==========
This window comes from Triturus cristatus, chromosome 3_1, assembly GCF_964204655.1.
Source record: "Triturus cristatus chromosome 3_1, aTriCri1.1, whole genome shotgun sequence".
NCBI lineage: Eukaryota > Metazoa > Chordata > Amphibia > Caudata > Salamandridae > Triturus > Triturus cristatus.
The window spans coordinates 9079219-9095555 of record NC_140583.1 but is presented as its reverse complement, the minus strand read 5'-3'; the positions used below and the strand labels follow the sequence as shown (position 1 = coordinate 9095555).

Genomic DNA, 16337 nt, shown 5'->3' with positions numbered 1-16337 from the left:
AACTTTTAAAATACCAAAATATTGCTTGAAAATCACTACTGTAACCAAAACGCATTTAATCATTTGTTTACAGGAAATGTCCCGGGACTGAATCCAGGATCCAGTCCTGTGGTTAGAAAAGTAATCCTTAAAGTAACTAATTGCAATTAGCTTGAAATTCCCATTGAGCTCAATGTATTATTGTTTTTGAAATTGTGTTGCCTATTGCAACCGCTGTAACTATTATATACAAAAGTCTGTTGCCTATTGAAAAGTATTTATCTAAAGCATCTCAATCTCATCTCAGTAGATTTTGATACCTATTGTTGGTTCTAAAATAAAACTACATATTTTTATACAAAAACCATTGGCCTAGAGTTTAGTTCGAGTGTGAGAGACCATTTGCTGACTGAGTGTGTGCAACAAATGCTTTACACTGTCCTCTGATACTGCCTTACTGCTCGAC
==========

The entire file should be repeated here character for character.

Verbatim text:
This window comes from Triturus cristatus, chromosome 3_1, assembly GCF_964204655.1.
Source record: "Triturus cristatus chromosome 3_1, aTriCri1.1, whole genome shotgun sequence".
NCBI lineage: Eukaryota > Metazoa > Chordata > Amphibia > Caudata > Salamandridae > Triturus > Triturus cristatus.
The window spans coordinates 9079219-9095555 of record NC_140583.1 but is presented as its reverse complement, the minus strand read 5'-3'; the positions used below and the strand labels follow the sequence as shown (position 1 = coordinate 9095555).

Genomic DNA, 16337 nt, shown 5'->3' with positions numbered 1-16337 from the left:
AACTTTTAAAATACCAAAATATTGCTTGAAAATCACTACTGTAACCAAAACGCATTTAATCATTTGTTTACAGGAAATGTCCCGGGACTGAATCCAGGATCCAGTCCTGTGGTTAGAAAAGTAATCCTTAAAGTAACTAATTGCAATTAGCTTGAAATTCCCATTGAGCTCAATGTATTATTGTTTTTGAAATTGTGTTGCCTATTGCAACCGCTGTAACTATTATATACAAAAGTCTGTTGCCTATTGAAAAGTATTTATCTAAAGCATCTCAATCTCATCTCAGTAGATTTTGATACCTATTGTTGGTTCTAAAATAAAACTACATATTTTTATACAAAAACCATTGGCCTAGAGTTTAGTTCGAGTGTGAGAGACCATTTGCTGACTGAGTGTGTGCAACAAATGCTTTACACTGTCCTCTGATACTGCCTTACTGCTCGAC